The next tab over on Firebug's interface is the HTML tab. When you first click on the tab, you get a collapsed view of the HTML document and a window on the right that shows the CSS properties for the body of the document's body:
You can expand and collapse the hierarchy and select different elements. Highlighting an element will overlay the element on the web page itself to show you where that element exists on the page. Also, there's some breadcrumbing in the header of the window that shows your place in the element hierarchy.
In the CSS window on the right, you can see the CSS properties for the currently selected element, as well as any inherited styles from parent elements.
If you switch to the Layout tab on the CSS window, you can see information about the dimensions, padding, border, margin and offset of the element.
Click on the DOM tab, and you can see information about the elements as objects. You can inspect their values as they exist on the client.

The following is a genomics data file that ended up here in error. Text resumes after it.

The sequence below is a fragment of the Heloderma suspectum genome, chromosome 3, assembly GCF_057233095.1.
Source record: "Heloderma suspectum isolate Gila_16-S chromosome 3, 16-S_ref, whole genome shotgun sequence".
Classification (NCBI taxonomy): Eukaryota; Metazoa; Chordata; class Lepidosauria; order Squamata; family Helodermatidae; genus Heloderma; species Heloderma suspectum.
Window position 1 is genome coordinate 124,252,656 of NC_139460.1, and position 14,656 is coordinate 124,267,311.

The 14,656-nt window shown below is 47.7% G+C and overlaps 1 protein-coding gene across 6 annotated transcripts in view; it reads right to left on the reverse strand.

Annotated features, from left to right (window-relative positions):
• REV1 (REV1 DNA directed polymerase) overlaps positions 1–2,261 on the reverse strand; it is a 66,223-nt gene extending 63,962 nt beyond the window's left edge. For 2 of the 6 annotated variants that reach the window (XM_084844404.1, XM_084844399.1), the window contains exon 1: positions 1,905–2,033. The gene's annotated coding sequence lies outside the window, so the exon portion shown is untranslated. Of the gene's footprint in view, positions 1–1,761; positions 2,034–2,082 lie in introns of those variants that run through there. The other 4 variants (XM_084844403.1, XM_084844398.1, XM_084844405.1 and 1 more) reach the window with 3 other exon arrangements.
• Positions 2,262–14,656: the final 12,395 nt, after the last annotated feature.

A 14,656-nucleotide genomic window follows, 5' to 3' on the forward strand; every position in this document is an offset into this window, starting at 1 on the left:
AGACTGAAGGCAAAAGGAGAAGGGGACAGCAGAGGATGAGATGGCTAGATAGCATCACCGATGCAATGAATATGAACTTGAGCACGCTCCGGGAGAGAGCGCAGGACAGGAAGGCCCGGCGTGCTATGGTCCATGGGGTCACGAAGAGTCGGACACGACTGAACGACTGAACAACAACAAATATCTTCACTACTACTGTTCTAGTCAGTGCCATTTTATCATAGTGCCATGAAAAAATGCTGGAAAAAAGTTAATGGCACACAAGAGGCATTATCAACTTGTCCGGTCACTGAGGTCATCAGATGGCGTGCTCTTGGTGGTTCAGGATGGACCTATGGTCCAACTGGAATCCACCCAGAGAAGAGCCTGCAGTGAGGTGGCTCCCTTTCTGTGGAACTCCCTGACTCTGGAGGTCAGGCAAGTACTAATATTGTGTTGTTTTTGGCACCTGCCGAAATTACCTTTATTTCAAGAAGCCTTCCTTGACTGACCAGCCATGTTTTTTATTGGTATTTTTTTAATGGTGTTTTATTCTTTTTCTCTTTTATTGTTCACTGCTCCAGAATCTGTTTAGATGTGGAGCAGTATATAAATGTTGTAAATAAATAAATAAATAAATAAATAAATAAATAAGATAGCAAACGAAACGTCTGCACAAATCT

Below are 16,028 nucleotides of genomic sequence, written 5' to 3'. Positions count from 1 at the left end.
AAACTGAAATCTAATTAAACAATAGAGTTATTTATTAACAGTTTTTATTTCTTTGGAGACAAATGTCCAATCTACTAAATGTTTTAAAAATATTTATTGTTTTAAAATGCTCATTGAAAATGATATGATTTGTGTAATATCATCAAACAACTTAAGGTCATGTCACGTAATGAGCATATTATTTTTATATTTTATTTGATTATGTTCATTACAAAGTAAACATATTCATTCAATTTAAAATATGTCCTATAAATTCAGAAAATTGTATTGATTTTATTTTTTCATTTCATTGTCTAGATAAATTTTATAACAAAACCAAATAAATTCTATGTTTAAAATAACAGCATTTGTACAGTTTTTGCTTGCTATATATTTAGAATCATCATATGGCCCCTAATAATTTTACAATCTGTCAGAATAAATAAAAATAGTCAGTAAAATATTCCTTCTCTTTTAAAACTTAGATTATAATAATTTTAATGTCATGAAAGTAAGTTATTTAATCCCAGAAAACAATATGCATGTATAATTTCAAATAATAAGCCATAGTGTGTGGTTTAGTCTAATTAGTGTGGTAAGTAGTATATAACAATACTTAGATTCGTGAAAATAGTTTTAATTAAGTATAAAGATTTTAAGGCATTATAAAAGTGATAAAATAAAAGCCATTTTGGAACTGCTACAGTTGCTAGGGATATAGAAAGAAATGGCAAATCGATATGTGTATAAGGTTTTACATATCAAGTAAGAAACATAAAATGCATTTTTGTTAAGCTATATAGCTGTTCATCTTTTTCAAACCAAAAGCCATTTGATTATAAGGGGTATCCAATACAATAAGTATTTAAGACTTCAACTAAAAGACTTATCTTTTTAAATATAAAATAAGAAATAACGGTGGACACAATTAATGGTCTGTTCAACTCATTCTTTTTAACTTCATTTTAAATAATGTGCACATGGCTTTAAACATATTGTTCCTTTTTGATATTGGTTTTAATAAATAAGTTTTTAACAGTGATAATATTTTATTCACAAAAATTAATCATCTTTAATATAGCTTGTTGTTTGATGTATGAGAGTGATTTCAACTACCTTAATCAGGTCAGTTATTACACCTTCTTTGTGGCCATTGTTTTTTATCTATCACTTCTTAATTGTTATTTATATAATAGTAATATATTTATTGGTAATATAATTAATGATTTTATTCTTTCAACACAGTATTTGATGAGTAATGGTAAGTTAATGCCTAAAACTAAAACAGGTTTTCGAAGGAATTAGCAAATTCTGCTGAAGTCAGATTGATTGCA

Another really cool thing you can do here, is edit the HTML and CSS on the browser, make changes real time, quickly. This could save a ton of development time, as often times there's quite a bit of overhead in editing html in IDEs (especially when you're stuck in a spot where you've got some HTML going on in a code file, uggghhh.)
To edit, you can click on the edit button on the Firebug toolbar, and it switches the document, or the current element you are on into a text view. You can edit the HTML from there.
You can also edit the CSS in the CSS window, which again, is extremely useful for the development of a web pages.